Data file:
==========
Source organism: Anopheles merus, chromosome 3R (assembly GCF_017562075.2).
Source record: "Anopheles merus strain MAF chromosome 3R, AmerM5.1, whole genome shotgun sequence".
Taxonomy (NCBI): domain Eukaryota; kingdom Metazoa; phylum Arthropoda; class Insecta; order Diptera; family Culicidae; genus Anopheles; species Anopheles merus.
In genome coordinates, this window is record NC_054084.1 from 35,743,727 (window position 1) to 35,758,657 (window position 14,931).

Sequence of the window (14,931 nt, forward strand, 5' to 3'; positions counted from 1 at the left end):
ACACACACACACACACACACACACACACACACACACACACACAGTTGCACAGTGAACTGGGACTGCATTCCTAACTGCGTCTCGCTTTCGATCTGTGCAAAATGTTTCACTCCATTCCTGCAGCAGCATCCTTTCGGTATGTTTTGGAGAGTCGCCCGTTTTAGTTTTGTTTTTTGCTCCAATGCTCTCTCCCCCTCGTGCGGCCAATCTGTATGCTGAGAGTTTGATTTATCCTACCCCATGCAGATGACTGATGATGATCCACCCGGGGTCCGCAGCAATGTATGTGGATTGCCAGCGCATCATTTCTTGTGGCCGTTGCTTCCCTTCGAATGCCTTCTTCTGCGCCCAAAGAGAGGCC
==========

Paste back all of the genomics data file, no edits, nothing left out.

Source organism: Anopheles merus, chromosome 3R (assembly GCF_017562075.2).
Source record: "Anopheles merus strain MAF chromosome 3R, AmerM5.1, whole genome shotgun sequence".
Taxonomy (NCBI): domain Eukaryota; kingdom Metazoa; phylum Arthropoda; class Insecta; order Diptera; family Culicidae; genus Anopheles; species Anopheles merus.
In genome coordinates, this window is record NC_054084.1 from 35,743,727 (window position 1) to 35,758,657 (window position 14,931).

Sequence of the window (14,931 nt, forward strand, 5' to 3'; positions counted from 1 at the left end):
ACACACACACACACACACACACACACACACACACACACACACAGTTGCACAGTGAACTGGGACTGCATTCCTAACTGCGTCTCGCTTTCGATCTGTGCAAAATGTTTCACTCCATTCCTGCAGCAGCATCCTTTCGGTATGTTTTGGAGAGTCGCCCGTTTTAGTTTTGTTTTTTGCTCCAATGCTCTCTCCCCCTCGTGCGGCCAATCTGTATGCTGAGAGTTTGATTTATCCTACCCCATGCAGATGACTGATGATGATCCACCCGGGGTCCGCAGCAATGTATGTGGATTGCCAGCGCATCATTTCTTGTGGCCGTTGCTTCCCTTCGAATGCCTTCTTCTGCGCCCAAAGAGAGGCC